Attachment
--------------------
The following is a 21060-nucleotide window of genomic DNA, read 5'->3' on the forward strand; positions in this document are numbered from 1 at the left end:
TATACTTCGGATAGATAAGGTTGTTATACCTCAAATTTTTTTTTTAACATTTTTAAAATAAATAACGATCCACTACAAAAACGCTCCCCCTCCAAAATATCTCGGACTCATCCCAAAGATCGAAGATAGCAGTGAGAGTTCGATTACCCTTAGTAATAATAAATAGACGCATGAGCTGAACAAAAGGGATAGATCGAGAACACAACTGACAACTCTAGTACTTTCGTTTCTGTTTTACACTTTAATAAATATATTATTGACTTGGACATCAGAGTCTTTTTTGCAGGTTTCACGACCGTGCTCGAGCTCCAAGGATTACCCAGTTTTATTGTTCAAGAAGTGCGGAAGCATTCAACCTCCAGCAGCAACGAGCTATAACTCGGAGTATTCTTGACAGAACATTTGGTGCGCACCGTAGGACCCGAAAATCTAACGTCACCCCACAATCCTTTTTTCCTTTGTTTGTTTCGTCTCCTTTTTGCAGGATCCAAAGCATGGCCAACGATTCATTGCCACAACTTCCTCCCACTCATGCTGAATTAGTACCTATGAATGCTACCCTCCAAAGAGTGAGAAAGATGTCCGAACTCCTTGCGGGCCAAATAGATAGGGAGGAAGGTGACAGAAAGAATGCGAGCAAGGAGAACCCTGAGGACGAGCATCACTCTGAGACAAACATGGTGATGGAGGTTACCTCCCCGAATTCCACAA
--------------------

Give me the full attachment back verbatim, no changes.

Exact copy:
The following is a 21060-nucleotide window of genomic DNA, read 5'->3' on the forward strand; positions in this document are numbered from 1 at the left end:
TATACTTCGGATAGATAAGGTTGTTATACCTCAAATTTTTTTTTTAACATTTTTAAAATAAATAACGATCCACTACAAAAACGCTCCCCCTCCAAAATATCTCGGACTCATCCCAAAGATCGAAGATAGCAGTGAGAGTTCGATTACCCTTAGTAATAATAAATAGACGCATGAGCTGAACAAAAGGGATAGATCGAGAACACAACTGACAACTCTAGTACTTTCGTTTCTGTTTTACACTTTAATAAATATATTATTGACTTGGACATCAGAGTCTTTTTTGCAGGTTTCACGACCGTGCTCGAGCTCCAAGGATTACCCAGTTTTATTGTTCAAGAAGTGCGGAAGCATTCAACCTCCAGCAGCAACGAGCTATAACTCGGAGTATTCTTGACAGAACATTTGGTGCGCACCGTAGGACCCGAAAATCTAACGTCACCCCACAATCCTTTTTTCCTTTGTTTGTTTCGTCTCCTTTTTGCAGGATCCAAAGCATGGCCAACGATTCATTGCCACAACTTCCTCCCACTCATGCTGAATTAGTACCTATGAATGCTACCCTCCAAAGAGTGAGAAAGATGTCCGAACTCCTTGCGGGCCAAATAGATAGGGAGGAAGGTGACAGAAAGAATGCGAGCAAGGAGAACCCTGAGGACGAGCATCACTCTGAGACAAACATGGTGATGGAGGTTACCTCCCCGAATTCCACAA